The source code comments contain more details about how to invoke this script (i.e., command-line arguments). You should run it in a directory with JPEG images (.jpg and .JPG) that you want to include in your gallery. It will create $GAL_FOLDER/images/ and $GAL_FOLDER/thumbnails/ sub-directories and place appropriately-resized versions of your original images into those directories and create a skeleton XML Gallery file.

BASH Script using ImageMagick

(for users with UNIX-like environments)

This BASH script, uses ImageMagick to resize images and create thumbnails (with nifty drop shadows!) and simple text processing to create an XML file.

I have deprecated this in favor of the Python version shown above, but you can try this if it's easier for you to setup ImageMagick than Python with PIL.

Picasa and Python Script

(for Windows users—warning, has not been tested since around 2006)

Picasa 2 is a free-to-download (but not open-source) image management program for Windows XP. Here is how it can be used to create skeleton Gallery XML files (Notice that this is much more tedious than the BASH or Python scripts, so if you are a Windows user, I would highly suggest getting Cygwin and running the BASH or Python script):

  1. Create a folder of images in Picasa with all the pictures arranged in the order that you would like them to appear in your gallery.

  2. Select all of the pictures that you want to include in your gallery and choose the "Make a Webpage ..." selection under the "Actions" menu.

  3. Select "800 pixels" as the "Export pictures at this size:" option and remember the location where you are exporting these files to. Now click on "Next" to continue.

  4. Select "XML Code" as the Web Page Template and press "Finish". This generates an XML file which contains the filenames, widths, heights, (and optional captions) of all photos that you have selected.

  5. Now go to the directory where you have exported your photos and you should see an XML file named index.xml. If you look at it, it looks like it has a lot of extraneous information that we do not need. (It is also sometimes incorrect because it doesn't enclose text in CDATA blocks so that you can screw up the file by, say, having a '&' character in an image's caption.)

  6. Now you need to run this Python script,, to transform the Picasa-generated XML file into my own Gallery XML format. This step prunes out the unnecessary information and also wraps all text in CDATA blocks for safety. Place index.xml into the same directory as the script, then run:

    python index.xml \
      output-filename galleryName folderName
    where output-filename is the desired output Gallery XML filename, galleryName is the title of the gallery (preferably enclosed in quotes), and folderName is the sub-directory that the gallery will inhabit ($GAL_FOLDER).

  7. You're not done yet! If you look inside your thumbnails sub-directory, you'll notice that your thumbnails are far too small (90x70 instead of the desired 130x100). In order to fix this problem, you'll need to export the gallery one more time, this time with slightly different settings.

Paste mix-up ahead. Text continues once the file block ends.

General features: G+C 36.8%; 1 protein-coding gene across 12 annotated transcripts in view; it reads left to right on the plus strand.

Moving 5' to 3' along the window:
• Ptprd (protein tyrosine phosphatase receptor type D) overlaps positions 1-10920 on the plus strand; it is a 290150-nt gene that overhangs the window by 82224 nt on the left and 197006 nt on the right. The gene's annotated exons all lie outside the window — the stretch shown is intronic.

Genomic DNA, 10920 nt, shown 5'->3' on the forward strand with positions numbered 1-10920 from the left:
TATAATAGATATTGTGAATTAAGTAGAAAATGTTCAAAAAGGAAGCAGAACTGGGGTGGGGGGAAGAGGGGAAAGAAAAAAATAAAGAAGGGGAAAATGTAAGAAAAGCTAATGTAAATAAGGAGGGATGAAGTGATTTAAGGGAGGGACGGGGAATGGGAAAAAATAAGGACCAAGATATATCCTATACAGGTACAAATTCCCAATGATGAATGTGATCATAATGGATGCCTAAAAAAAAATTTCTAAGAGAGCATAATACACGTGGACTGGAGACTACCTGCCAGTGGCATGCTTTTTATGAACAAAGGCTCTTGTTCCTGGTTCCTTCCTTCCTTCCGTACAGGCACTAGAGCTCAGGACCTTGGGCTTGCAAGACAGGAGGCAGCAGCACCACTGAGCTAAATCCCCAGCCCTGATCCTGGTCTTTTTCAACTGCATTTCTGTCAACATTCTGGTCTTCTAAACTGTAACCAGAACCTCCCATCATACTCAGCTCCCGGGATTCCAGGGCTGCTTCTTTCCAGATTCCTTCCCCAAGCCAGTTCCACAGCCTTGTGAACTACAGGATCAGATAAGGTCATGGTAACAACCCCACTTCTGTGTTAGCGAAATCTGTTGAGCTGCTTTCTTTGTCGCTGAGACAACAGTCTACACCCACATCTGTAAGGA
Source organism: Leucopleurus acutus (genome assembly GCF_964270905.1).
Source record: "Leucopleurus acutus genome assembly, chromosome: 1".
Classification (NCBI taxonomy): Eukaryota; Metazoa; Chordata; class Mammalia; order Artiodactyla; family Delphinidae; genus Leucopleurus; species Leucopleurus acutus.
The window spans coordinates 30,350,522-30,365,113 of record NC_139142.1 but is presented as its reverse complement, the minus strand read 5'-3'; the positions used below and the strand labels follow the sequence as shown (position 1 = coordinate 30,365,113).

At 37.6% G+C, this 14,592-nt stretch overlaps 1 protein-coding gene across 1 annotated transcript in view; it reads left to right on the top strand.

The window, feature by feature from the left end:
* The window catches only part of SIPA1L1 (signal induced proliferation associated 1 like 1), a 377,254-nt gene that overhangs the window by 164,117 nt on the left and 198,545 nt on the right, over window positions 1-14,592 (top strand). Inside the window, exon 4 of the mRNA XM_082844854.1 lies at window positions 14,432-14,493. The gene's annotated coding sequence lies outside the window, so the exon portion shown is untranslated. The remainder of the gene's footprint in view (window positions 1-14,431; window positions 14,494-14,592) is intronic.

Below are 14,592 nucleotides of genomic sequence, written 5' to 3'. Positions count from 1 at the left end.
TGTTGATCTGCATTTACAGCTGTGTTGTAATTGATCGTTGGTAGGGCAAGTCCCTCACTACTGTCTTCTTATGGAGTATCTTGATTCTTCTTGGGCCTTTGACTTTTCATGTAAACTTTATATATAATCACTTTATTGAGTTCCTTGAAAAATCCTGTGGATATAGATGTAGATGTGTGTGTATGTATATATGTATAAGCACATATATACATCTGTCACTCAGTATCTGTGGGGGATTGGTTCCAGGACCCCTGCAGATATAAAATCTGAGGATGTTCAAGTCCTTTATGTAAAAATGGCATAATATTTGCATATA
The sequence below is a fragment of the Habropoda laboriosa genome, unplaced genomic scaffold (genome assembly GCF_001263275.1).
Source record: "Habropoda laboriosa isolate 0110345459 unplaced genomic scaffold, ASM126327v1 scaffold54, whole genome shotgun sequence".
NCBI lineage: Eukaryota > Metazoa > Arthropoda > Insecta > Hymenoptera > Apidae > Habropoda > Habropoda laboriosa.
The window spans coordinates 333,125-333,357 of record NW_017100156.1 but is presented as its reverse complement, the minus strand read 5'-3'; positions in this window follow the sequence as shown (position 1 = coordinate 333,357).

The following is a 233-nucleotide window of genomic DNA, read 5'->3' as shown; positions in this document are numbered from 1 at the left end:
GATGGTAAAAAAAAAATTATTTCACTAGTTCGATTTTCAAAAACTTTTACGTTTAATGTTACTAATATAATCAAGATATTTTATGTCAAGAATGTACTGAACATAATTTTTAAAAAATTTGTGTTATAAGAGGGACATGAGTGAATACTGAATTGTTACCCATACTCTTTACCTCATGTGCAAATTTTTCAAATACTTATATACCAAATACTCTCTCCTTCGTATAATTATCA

8. Go back to Picasa, select the same set of photos, and do "Make a Webpage ..." again. Keep the "800 pixels" setting but type in a different name for your gallery so that it doesn't override the one you've already created. Now click "Next".

  9. Ok, now for the Web Page Template selection, choose "Template 6, 1-page white background". This will give you the desired large 130x100 thumbnails with a white background. Click "Finish".

  10. Now look at the thumbnails sub-directory in your newly-created gallery and the thumbnails should be the right size!

  11. Ok, the last step is to collect the correctly-sized thumbnails, full-sized images, and Gallery XML file together. Remember to follow the directory hierarchy I mentioned earlier. Now your gallery should be good to go!

For greater compliance with many web browsers, you should add in a line at the top of your newly-created XML file to specify that it conforms to the DTD file gallery.dtd. More importantly, in order to utilize the Photo Gallery XSLT stylesheet to transform your XML file into an HTML webpage, you must add a line that specifies xml_gal.xml as the stylesheet to use. Thus, the first three lines of your gallery XML file should be:

<?xml version="1.0" encoding="ISO-8859-1"?>
<!DOCTYPE gallery SYSTEM "gallery.dtd">
<?xml-stylesheet type="text/xsl" href="xml_gal.xml"?>

XSLT stylesheet that works directly with Picasa 2

Martin Krolik has made a tweak to my xml_gal.xml stylesheet so that it works DIRECTLY with XML gallery files generated by Picasa 2 (without jumping through all of the hoops I outlined in the previous few paragraphs). I have never tried to use it myself, but here it is if you want to give it a shot!

Some Users of the XML Photo Gallery

The following people from around the Internet have used the code from this project to build their own galleries:

If you decide to use my code, please drop me a friendly email because I want to have a way to gauge interest in this project. Please also email me if you have any questions, comments, or suggestions. Thanks!

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Created: 2005-08-03
Last modified: 2012-04-03